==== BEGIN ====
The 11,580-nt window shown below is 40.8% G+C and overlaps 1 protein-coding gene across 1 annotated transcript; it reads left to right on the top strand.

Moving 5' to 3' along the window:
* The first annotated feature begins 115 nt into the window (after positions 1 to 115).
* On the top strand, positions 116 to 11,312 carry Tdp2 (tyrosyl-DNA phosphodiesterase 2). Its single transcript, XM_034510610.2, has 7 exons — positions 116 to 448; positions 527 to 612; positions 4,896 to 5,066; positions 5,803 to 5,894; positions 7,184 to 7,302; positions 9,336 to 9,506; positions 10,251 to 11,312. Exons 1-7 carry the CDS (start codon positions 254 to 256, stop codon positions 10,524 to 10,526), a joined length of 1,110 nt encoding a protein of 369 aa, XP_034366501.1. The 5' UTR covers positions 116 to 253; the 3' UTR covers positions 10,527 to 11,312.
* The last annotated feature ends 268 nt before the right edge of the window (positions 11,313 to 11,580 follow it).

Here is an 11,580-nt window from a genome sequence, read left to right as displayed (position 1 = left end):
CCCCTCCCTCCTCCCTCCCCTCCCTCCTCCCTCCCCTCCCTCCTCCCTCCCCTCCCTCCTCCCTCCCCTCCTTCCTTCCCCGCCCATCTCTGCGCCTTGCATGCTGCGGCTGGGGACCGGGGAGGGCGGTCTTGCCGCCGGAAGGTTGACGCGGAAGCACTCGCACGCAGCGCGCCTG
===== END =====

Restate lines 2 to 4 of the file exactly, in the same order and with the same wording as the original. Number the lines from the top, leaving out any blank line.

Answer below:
Moving 5' to 3' along the window:
* The first annotated feature begins 115 nt into the window (after positions 1 to 115).
* On the top strand, positions 116 to 11,312 carry Tdp2 (tyrosyl-DNA phosphodiesterase 2). Its single transcript, XM_034510610.2, has 7 exons — positions 116 to 448; positions 527 to 612; positions 4,896 to 5,066; positions 5,803 to 5,894; positions 7,184 to 7,302; positions 9,336 to 9,506; positions 10,251 to 11,312. Exons 1-7 carry the CDS (start codon positions 254 to 256, stop codon positions 10,524 to 10,526), a joined length of 1,110 nt encoding a protein of 369 aa, XP_034366501.1. The 5' UTR covers positions 116 to 253; the 3' UTR covers positions 10,527 to 11,312.